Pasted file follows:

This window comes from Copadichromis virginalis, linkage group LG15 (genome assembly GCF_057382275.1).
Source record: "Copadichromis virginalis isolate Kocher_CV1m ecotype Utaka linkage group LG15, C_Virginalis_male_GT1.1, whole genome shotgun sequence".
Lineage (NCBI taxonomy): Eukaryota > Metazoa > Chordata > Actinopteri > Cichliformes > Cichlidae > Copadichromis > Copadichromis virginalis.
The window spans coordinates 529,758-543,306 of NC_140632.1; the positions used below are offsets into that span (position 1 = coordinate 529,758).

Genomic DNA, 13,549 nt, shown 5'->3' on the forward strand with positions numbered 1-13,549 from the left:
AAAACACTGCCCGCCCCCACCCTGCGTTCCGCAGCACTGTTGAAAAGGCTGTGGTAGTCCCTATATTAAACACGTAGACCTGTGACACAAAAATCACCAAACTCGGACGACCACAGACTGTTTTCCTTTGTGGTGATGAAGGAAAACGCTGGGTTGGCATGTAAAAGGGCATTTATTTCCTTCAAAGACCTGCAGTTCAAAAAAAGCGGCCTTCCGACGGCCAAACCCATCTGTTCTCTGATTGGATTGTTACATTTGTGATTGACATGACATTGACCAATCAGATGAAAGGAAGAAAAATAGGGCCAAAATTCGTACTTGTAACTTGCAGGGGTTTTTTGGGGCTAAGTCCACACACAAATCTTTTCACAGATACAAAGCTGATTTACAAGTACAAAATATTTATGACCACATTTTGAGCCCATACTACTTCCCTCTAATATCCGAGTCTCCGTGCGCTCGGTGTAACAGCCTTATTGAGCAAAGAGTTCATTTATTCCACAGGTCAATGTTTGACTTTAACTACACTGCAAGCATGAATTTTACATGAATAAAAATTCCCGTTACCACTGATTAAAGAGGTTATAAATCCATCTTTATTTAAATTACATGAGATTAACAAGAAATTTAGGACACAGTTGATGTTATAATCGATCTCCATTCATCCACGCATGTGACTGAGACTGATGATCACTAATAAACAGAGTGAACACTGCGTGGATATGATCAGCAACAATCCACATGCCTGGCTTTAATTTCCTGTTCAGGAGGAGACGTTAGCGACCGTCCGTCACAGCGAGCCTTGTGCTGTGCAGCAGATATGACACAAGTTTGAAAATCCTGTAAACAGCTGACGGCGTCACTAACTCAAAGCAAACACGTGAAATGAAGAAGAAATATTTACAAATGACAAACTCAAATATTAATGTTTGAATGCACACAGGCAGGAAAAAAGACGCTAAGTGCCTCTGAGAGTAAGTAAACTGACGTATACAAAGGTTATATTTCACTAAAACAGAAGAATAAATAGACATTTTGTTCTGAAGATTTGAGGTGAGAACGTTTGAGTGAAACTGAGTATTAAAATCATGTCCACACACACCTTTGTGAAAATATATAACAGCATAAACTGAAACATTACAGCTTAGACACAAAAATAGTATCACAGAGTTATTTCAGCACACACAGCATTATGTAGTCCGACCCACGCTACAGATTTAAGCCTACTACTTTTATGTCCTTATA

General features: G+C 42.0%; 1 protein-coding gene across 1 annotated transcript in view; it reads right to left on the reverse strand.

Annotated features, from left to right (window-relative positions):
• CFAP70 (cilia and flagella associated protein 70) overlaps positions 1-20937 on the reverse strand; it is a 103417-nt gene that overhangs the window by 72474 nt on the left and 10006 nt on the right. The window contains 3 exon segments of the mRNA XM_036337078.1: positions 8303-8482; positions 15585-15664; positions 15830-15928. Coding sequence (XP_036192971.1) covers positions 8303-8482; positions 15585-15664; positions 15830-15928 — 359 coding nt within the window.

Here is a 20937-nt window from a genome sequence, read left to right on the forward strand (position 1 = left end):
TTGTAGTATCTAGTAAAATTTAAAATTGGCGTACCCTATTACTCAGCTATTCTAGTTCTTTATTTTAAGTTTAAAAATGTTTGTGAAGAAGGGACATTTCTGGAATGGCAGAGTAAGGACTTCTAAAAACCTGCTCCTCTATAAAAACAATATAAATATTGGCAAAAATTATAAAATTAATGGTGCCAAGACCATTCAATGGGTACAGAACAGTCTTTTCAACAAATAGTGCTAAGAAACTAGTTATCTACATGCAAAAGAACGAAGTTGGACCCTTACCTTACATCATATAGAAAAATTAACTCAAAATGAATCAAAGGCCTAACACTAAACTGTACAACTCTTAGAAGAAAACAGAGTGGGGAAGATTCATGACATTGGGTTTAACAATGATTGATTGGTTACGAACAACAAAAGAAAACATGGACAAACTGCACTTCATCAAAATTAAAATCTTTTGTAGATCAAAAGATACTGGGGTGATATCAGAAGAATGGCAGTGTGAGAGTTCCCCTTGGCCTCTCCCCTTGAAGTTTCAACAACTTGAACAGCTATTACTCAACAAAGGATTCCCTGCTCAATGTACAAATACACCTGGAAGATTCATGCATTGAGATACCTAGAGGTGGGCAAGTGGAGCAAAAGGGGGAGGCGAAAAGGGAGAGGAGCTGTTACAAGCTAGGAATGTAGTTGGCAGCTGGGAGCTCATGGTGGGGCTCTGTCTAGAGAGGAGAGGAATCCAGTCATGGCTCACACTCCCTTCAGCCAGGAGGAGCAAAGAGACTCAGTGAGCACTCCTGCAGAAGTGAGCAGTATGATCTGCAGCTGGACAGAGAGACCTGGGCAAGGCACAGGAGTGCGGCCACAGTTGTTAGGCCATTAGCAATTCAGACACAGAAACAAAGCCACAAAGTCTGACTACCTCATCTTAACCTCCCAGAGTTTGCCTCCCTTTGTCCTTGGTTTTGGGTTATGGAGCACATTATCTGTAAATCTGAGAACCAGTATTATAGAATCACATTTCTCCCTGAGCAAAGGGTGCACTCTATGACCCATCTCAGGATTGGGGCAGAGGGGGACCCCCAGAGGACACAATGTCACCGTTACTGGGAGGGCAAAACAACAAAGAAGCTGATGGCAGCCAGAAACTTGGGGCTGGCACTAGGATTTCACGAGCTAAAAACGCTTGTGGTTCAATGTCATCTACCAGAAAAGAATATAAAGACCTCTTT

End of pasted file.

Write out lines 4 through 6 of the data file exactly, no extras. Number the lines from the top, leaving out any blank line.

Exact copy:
The window spans coordinates 529,758-543,306 of NC_140632.1; the positions used below are offsets into that span (position 1 = coordinate 529,758).

Genomic DNA, 13,549 nt, shown 5'->3' on the forward strand with positions numbered 1-13,549 from the left:
AAAACACTGCCCGCCCCCACCCTGCGTTCCGCAGCACTGTTGAAAAGGCTGTGGTAGTCCCTATATTAAACACGTAGACCTGTGACACAAAAATCACCAAACTCGGACGACCACAGACTGTTTTCCTTTGTGGTGATGAAGGAAAACGCTGGGTTGGCATGTAAAAGGGCATTTATTTCCTTCAAAGACCTGCAGTTCAAAAAAAGCGGCCTTCCGACGGCCAAACCCATCTGTTCTCTGATTGGATTGTTACATTTGTGATTGACATGACATTGACCAATCAGATGAAAGGAAGAAAAATAGGGCCAAAATTCGTACTTGTAACTTGCAGGGGTTTTTTGGGGCTAAGTCCACACACAAATCTTTTCACAGATACAAAGCTGATTTACAAGTACAAAATATTTATGACCACATTTTGAGCCCATACTACTTCCCTCTAATATCCGAGTCTCCGTGCGCTCGGTGTAACAGCCTTATTGAGCAAAGAGTTCATTTATTCCACAGGTCAATGTTTGACTTTAACTACACTGCAAGCATGAATTTTACATGAATAAAAATTCCCGTTACCACTGATTAAAGAGGTTATAAATCCATCTTTATTTAAATTACATGAGATTAACAAGAAATTTAGGACACAGTTGATGTTATAATCGATCTCCATTCATCCACGCATGTGACTGAGACTGATGATCACTAATAAACAGAGTGAACACTGCGTGGATATGATCAGCAACAATCCACATGCCTGGCTTTAATTTCCTGTTCAGGAGGAGACGTTAGCGACCGTCCGTCACAGCGAGCCTTGTGCTGTGCAGCAGATATGACACAAGTTTGAAAATCCTGTAAACAGCTGACGGCGTCACTAACTCAAAGCAAACACGTGAAATGAAGAAGAAATATTTACAAATGACAAACTCAAATATTAATGTTTGAATGCACACAGGCAGGAAAAAAGACGCTAAGTGCCTCTGAGAGTAAGTAAACTGACGTATACAAAGGTTATATTTCACTAAAACAGAAGAATAAATAGACATTTTGTTCTGAAGATTTGAGGTGAGAACGTTTGAGTGAAACTGAGTATTAAAATCATGTCCACACACACCTTTGTGAAAATATATAACAGCATAAACTGAAACATTACAGCTTAGACACAAAAATAGTATCACAGAGTTATTTCAGCACACACAGCATTATGTAGTCCGACCCACGCTACAGATTTAAGCCTACTACTTTTATGTCCTTATA